Institutional members access full text with Ovid®

Share this article on:

Accelerometer-assessed Physical Activity in Epidemiology: Are Monitors Equivalent?


Medicine & Science in Sports & Exercise: February 2018 - Volume 50 - Issue 2 - p 257–265
doi: 10.1249/MSS.0000000000001435

Purpose Accelerometers are increasingly being used to assess physical activity in large-scale surveys. Establishing whether key physical activity outcomes can be considered equivalent between three widely used accelerometer brands would be a significant step toward capitalizing on the increasing availability of accelerometry data for epidemiological research.

Methods Twenty participants wore a GENEActiv, an Axivity AX3, and an ActiGraph GT9X on their nondominant wrist and were observed for 2 h in a simulated living space. Participants undertook a series of seated and upright light/active behaviors at their own pace. All accelerometer data were processed identically using open-source software (GGIR) to generate physical activity outcomes (including average dynamic acceleration (ACC) and time within intensity cut points). Data were analyzed using pairwise 95% equivalence tests (±10% equivalence zone), intraclass correlation coefficients (ICC) and limits of agreement.

Results The GENEActiv and Axivity could be considered equivalent for ACC (ICC = 0.95, 95% confidence interval (CI), 0.87–0.98), but ACC measured by the ActiGraph was approximately 10% lower (GENEActiv/ActiGraph: ICC = 0.86; 95% CI, 0.56–0.95; Axivity/ActiGraph: ICC = 0.82; 95% CI, 0.50–0.94). For time spent within intensity cut points, all three accelerometers could be considered equivalent to each other for more than 85% of outcomes (ICC ≥0.69, lower 95% CI ≥0.36), with the GENEActiv and Axivity equivalent for 100% of outcomes (ICC ≥0.95, lower 95% CI ≥0.86).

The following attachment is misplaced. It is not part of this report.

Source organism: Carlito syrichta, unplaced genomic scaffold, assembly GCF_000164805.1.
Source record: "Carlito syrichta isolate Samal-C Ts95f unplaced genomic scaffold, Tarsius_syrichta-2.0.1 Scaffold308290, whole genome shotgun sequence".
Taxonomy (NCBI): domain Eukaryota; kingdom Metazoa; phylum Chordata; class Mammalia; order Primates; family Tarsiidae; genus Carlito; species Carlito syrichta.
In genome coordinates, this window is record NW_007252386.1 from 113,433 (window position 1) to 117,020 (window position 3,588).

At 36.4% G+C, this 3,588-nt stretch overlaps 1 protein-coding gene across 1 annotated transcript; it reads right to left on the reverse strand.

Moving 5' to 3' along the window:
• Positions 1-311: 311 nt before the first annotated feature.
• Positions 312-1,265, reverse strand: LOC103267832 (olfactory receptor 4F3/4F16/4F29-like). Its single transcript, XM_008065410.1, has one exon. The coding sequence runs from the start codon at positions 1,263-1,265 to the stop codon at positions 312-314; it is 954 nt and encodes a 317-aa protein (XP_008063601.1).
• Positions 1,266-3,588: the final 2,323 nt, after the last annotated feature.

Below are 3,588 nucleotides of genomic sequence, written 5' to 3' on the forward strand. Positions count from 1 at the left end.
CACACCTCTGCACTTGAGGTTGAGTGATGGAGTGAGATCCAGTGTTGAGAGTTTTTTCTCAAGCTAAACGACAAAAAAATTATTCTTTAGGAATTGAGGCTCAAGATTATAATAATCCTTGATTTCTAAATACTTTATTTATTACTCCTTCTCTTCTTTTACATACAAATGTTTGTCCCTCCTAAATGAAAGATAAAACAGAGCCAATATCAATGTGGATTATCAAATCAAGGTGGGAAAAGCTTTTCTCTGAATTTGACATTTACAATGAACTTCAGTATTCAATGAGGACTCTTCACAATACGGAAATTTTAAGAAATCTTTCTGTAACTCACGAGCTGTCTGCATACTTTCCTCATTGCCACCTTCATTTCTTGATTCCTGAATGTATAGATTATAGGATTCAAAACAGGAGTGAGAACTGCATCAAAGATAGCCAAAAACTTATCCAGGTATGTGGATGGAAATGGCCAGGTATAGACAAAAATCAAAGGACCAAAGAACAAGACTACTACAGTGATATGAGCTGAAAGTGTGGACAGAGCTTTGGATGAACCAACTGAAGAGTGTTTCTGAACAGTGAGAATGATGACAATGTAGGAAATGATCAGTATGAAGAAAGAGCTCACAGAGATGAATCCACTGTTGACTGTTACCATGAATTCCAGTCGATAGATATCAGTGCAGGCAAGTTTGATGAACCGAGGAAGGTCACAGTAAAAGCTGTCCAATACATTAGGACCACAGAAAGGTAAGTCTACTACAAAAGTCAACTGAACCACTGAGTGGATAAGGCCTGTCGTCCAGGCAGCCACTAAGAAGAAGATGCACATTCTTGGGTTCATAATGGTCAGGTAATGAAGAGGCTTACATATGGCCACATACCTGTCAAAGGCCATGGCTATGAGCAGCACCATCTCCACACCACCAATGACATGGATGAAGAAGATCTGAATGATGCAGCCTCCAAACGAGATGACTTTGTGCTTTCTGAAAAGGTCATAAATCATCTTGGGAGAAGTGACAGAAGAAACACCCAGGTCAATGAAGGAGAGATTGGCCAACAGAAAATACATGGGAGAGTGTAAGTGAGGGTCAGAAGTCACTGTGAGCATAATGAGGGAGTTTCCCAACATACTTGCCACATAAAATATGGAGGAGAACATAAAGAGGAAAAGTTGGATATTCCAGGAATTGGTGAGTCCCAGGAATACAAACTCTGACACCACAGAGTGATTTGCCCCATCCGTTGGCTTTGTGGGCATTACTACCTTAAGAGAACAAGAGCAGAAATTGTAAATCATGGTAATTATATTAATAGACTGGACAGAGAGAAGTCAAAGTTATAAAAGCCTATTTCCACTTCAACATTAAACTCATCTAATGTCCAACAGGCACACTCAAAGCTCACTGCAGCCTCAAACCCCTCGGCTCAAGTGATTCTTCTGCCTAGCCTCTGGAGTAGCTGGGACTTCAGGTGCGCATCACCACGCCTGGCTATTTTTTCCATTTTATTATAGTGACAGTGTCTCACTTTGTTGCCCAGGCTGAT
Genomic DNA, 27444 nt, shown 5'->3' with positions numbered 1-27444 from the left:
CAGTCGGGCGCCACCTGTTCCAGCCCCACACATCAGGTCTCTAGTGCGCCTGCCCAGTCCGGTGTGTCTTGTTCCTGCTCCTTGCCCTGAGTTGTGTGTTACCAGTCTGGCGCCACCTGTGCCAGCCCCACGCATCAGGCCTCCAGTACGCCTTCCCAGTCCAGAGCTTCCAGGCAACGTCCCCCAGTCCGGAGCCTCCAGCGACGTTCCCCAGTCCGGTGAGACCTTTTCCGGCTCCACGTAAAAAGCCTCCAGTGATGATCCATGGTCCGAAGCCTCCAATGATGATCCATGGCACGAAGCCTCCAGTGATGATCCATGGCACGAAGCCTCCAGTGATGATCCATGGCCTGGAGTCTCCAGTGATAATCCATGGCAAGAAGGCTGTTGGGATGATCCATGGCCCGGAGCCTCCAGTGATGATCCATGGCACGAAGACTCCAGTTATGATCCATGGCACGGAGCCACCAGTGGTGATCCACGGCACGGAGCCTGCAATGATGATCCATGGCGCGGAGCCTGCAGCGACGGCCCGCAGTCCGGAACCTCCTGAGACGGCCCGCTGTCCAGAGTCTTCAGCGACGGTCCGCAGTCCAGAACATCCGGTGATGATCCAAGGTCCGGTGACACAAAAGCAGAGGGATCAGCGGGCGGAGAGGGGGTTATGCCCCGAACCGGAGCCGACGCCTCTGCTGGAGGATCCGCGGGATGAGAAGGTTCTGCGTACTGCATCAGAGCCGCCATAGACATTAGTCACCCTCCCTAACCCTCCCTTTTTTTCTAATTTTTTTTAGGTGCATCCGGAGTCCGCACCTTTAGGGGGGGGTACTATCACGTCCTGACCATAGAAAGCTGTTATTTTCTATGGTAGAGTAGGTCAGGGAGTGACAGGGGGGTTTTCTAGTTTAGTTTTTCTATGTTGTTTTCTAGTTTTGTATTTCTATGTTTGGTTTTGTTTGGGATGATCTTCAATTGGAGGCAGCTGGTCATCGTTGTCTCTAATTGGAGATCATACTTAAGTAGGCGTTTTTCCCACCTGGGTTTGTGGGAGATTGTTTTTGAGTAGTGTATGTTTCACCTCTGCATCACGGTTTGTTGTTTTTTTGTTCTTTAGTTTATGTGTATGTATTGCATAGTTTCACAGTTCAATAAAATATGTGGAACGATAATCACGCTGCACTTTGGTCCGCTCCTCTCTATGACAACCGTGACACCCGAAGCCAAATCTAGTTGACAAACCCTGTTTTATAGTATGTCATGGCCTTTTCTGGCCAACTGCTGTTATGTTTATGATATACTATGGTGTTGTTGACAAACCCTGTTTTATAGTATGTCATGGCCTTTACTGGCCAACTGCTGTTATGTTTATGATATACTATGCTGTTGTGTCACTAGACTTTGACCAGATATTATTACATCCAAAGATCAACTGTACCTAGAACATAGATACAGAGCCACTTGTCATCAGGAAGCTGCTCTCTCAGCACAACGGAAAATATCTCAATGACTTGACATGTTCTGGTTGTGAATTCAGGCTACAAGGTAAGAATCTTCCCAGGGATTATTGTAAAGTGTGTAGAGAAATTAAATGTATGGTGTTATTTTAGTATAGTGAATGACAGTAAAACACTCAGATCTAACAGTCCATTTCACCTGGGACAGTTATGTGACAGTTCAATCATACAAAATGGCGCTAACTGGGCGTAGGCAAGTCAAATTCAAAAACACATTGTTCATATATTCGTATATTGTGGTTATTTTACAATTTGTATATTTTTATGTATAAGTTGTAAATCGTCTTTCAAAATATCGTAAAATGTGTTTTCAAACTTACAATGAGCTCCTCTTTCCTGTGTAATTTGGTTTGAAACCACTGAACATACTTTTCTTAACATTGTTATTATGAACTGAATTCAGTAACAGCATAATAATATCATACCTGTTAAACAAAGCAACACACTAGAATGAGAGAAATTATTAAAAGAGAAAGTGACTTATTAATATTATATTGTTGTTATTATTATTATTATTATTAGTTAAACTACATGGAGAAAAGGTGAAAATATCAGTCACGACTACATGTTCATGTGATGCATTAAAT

Conclusions GENEActiv and Axivity data processed in GGIR are largely equivalent. If GENEActiv or Axivity is compared with the ActiGraph, time spent within intensity cut points has good agreement. These findings can be used to inform selection of appropriate outcomes if outputs from these accelerometer brands are compared.

1Diabetes Research Centre, University of Leicester, Leicester General Hospital, Leicester, UNITED KINGDOM; 2NIHR Leicester Biomedical Research Centre, Leicester, UNITED KINGDOM; 3Alliance for Research in Exercise, Nutrition and Activity (ARENA), Sansom Institute for Health Research, Division of Health Sciences, University of South Australia, Adelaide, AUSTRALIA; 4Department of Mathematics, University of Leicester, Leicester, UNITED KINGDOM; 5School of Sport, Exercise and Health Sciences, University of Loughborough, Loughborough, UNITED KINGDOM; and 6NIHR Collaboration for Leadership in Applied Health Research and Care East Midlands, Leicester General Hospital, Leicester, UNITED KINGDOM

Address for correspondence: Alex V. Rowlands, Ph.D., Diabetes Research Centre, University of Leicester, Leicester General Hospital, Leicester, LE5 4PW, United Kingdom; E-mail:

Submitted for publication July 2017.

Accepted for publication September 2017.

© 2018 American College of Sports Medicine